Gus Cuddy | Essays:

Don't make art in terms of 'taking risks'

07 November 2018

“You don’t come back from seeing Beyoncé saying, ‘I was kind of bored’. She always delivers. Theatre loves to talk about its ‘right to fail’ and I sometimes think that can be used as an excuse for lack of rigour.”

Robert Icke

Many people fetishize risk. Take chances! Take big risks! We’re addicted to theatre and art that feels “risky”.

Artists should, of course, take risks. But risk for risk’s sake – or, risks that are not properly thought through – makes for boring art.

The best art, in all forms, take breathtaking risks. But to its creator, it is not a consciously derived risk. It is simply the way it had to be; it is personal expression, perhaps mixed with some bravado.

Beyonce is a perfect example of this. Her Coachella concert, for instance, was a stunning live show that reached deep into the unconscious with incredible force and clarity. There were “risks”, but they were all completely bulletproof, completely thought through, completely her.

Great art does not simply “take risks” as if it’s something you just decide to do to fulfill a quota. Instead, it makes bold choices with confidence and clarity.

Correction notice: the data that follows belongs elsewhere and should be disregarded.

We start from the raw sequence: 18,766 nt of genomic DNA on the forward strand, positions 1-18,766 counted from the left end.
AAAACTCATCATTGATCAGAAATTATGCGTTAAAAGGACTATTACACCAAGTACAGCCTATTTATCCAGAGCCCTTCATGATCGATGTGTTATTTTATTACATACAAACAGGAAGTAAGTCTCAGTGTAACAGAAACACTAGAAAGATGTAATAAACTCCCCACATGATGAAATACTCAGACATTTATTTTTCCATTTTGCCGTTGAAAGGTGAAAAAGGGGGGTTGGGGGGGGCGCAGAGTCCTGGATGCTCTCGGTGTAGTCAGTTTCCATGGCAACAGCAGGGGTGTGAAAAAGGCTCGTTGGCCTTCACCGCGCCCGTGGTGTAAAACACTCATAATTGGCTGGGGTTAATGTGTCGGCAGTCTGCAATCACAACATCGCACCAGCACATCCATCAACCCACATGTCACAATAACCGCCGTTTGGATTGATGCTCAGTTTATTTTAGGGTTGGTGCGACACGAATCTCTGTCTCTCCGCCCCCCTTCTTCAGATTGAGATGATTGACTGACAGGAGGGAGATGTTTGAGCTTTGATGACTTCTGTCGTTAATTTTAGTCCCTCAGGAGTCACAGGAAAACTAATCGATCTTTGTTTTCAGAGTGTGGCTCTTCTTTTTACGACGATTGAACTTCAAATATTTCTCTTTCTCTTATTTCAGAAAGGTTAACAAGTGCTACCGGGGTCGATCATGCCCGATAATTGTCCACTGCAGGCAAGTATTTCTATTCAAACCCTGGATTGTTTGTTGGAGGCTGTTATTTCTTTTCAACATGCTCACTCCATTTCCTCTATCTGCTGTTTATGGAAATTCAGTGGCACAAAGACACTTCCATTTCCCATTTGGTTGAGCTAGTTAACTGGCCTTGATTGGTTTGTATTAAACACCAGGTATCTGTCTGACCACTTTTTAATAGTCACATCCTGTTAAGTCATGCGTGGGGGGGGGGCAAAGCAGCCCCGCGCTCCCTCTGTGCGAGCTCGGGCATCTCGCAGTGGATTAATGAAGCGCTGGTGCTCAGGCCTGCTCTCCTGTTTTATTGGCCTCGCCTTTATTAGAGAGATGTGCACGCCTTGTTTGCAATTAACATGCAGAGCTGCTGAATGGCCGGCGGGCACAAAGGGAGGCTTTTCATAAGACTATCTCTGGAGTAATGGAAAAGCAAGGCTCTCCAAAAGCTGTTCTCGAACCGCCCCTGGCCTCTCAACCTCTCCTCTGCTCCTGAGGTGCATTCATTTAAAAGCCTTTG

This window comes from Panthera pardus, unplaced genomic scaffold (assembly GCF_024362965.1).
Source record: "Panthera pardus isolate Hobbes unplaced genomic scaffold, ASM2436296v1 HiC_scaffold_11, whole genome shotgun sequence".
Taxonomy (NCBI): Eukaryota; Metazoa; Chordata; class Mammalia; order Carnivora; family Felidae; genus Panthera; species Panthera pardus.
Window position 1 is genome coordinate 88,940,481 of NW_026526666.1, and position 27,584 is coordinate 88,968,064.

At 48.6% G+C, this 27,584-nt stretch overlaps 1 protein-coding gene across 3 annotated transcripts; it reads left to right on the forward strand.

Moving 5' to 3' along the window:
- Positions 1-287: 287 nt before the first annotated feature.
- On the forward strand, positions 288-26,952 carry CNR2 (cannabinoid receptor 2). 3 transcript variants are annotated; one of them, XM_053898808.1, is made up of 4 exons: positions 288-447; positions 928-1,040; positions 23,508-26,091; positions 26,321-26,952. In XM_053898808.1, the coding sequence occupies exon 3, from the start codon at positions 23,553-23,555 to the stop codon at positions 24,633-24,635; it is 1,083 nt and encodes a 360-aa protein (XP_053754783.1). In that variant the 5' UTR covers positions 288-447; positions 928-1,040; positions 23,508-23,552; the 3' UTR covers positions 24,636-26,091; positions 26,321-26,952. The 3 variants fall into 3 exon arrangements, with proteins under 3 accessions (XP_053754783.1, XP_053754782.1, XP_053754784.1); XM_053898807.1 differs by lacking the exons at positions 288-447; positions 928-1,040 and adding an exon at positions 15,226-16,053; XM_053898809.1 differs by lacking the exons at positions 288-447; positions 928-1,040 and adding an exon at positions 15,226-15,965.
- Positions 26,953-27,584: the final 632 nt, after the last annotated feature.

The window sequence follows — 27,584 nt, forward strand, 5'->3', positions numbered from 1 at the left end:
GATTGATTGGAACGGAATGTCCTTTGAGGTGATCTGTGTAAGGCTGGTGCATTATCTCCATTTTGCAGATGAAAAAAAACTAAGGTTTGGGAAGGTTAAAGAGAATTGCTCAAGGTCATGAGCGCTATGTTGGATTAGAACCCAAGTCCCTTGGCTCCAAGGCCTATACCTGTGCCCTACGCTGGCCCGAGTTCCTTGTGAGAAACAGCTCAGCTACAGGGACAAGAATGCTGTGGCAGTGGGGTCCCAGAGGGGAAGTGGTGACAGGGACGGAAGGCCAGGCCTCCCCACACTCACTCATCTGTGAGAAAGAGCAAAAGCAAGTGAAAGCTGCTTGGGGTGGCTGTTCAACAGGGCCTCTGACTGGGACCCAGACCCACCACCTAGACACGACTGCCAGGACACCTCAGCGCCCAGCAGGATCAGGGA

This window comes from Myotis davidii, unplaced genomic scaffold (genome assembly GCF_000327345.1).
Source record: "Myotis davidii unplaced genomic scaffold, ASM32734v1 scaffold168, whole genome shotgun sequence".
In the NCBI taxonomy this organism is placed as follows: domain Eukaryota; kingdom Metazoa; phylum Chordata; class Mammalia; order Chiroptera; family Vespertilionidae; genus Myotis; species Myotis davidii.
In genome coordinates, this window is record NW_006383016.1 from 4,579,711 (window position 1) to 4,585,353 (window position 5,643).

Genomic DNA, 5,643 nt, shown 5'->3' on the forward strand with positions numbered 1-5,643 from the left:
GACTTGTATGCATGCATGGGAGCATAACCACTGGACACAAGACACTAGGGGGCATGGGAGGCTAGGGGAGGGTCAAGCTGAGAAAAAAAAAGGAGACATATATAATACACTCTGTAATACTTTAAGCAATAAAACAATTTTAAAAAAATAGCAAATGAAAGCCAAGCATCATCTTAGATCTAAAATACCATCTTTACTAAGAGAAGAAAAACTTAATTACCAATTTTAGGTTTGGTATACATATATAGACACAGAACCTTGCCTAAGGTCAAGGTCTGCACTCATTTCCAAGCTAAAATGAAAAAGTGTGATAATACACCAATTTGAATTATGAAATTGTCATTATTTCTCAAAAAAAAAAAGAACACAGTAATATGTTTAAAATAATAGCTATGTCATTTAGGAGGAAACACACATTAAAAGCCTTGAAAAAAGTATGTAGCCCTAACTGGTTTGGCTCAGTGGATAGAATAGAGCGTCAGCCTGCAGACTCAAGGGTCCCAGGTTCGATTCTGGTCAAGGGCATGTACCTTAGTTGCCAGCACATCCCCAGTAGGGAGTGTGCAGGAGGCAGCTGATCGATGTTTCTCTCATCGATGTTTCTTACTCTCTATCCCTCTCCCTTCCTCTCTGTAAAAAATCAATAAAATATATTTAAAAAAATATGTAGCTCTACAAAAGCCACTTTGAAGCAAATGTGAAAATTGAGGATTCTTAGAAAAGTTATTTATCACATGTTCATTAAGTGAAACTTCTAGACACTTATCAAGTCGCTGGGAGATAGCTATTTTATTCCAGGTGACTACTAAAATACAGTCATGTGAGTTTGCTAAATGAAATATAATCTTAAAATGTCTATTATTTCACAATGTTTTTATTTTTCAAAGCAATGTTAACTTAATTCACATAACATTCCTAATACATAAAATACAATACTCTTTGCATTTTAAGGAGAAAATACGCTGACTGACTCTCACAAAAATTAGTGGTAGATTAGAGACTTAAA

Clarity doesn’t mean that everything needs to be explained – that would mean every David Lynch film would fall under the category of “pointless risk”. Instead, clarity can be equated with a certain sense of rigor and confidence.

Lynch is just making art the only way he knows how, personal and weird and disturbing. He creates from the unconscious. But he is actually creating with immense clarity from the unconscious – his decisions are rigorous – which is why his films are so effective.

Thus, great art that “takes risks”, is actually accessing the unconscious regularly, and with great clarity.

We could even phrase it as a pithy formula, like: Great Art = Unconscious + Clarity.

If I consciously decide “I’m going to make risky art”, I will be working from the conscious, and it will be patchwork.

The art you can make is the art only you can make. It’s always you. Make bold art from the unconscious, and strive for clarity and rigor. The rest is kind of BS.